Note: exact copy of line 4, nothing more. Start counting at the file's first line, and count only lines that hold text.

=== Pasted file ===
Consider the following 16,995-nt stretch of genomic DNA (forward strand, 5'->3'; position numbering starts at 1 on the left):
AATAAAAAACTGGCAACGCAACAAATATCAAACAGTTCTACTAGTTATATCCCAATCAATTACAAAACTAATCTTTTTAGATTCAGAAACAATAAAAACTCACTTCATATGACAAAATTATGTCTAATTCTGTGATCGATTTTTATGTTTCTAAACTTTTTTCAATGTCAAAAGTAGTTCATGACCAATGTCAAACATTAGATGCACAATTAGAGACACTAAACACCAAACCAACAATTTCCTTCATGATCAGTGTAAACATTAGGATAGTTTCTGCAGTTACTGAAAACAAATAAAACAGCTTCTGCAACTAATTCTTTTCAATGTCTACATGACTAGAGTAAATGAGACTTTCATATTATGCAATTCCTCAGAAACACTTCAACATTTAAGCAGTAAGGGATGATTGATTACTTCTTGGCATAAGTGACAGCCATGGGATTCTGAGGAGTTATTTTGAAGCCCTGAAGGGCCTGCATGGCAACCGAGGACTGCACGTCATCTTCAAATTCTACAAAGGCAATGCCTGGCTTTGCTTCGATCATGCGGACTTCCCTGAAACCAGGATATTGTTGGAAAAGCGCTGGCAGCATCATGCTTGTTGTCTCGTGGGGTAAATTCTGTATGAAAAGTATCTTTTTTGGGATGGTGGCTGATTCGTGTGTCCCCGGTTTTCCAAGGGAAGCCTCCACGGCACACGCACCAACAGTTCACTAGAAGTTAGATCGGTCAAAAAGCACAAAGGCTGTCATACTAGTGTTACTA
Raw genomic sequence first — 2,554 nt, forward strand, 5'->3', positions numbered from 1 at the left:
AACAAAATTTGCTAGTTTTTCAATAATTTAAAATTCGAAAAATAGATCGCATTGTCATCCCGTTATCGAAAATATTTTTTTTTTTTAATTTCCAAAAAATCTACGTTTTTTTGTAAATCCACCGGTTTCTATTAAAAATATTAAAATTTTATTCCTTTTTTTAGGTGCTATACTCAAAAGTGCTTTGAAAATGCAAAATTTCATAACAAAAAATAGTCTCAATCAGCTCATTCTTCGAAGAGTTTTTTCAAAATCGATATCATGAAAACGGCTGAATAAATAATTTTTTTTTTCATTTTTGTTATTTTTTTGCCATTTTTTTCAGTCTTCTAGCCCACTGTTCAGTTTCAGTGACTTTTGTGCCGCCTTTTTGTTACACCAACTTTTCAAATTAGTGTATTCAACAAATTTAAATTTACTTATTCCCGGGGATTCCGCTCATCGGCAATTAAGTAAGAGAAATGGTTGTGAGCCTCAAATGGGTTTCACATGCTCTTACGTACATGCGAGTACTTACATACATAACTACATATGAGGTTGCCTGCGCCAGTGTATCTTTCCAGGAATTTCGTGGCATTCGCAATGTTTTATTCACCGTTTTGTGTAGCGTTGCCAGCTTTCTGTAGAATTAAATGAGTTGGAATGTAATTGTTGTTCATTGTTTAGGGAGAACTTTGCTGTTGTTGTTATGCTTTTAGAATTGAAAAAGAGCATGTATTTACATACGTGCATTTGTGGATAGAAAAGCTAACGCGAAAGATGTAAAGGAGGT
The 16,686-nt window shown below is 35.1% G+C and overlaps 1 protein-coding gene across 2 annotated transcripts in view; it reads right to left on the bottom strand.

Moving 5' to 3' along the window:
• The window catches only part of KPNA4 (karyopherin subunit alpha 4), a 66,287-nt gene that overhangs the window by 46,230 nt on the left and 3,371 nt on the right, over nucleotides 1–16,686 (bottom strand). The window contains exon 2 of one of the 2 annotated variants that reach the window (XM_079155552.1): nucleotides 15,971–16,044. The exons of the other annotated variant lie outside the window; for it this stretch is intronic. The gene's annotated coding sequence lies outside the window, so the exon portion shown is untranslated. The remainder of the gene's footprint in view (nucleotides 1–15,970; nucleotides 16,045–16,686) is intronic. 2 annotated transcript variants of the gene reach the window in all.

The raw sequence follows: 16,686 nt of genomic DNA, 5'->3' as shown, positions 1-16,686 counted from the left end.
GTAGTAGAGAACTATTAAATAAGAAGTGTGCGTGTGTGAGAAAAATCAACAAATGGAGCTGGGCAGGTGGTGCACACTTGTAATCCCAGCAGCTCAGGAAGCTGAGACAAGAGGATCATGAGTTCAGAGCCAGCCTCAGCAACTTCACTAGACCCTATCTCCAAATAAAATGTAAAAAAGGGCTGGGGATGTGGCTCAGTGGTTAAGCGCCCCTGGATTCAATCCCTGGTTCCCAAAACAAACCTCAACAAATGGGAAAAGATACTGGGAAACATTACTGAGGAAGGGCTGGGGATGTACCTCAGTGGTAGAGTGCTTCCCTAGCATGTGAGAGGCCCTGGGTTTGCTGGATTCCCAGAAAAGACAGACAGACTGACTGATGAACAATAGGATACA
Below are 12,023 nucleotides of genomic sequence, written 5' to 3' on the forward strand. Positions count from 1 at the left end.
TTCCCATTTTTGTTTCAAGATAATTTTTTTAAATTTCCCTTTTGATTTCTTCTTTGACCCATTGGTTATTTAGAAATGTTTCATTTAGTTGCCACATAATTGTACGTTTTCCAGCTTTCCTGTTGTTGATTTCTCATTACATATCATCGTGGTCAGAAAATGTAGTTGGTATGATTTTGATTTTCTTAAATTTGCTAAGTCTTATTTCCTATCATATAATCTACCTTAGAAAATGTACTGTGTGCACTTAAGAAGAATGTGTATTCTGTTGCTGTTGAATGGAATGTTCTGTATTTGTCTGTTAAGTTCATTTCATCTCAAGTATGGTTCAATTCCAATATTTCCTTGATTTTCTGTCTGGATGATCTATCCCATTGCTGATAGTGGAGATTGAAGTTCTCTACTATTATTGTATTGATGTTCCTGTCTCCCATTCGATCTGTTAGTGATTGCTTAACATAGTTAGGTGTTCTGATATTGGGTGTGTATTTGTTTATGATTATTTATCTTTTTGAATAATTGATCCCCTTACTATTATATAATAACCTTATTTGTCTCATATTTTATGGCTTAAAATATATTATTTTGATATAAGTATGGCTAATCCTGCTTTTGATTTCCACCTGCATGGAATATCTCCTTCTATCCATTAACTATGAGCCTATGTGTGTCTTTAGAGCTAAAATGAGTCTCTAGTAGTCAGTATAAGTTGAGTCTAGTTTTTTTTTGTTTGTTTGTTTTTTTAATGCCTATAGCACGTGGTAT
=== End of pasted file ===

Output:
AACAAAATTTGCTAGTTTTTCAATAATTTAAAATTCGAAAAATAGATCGCATTGTCATCCCGTTATCGAAAATATTTTTTTTTTTTAATTTCCAAAAAATCTACGTTTTTTTGTAAATCCACCGGTTTCTATTAAAAATATTAAAATTTTATTCCTTTTTTTAGGTGCTATACTCAAAAGTGCTTTGAAAATGCAAAATTTCATAACAAAAAATAGTCTCAATCAGCTCATTCTTCGAAGAGTTTTTTCAAAATCGATATCATGAAAACGGCTGAATAAATAATTTTTTTTTTCATTTTTGTTATTTTTTTGCCATTTTTTTCAGTCTTCTAGCCCACTGTTCAGTTTCAGTGACTTTTGTGCCGCCTTTTTGTTACACCAACTTTTCAAATTAGTGTATTCAACAAATTTAAATTTACTTATTCCCGGGGATTCCGCTCATCGGCAATTAAGTAAGAGAAATGGTTGTGAGCCTCAAATGGGTTTCACATGCTCTTACGTACATGCGAGTACTTACATACATAACTACATATGAGGTTGCCTGCGCCAGTGTATCTTTCCAGGAATTTCGTGGCATTCGCAATGTTTTATTCACCGTTTTGTGTAGCGTTGCCAGCTTTCTGTAGAATTAAATGAGTTGGAATGTAATTGTTGTTCATTGTTTAGGGAGAACTTTGCTGTTGTTGTTATGCTTTTAGAATTGAAAAAGAGCATGTATTTACATACGTGCATTTGTGGATAGAAAAGCTAACGCGAAAGATGTAAAGGAGGT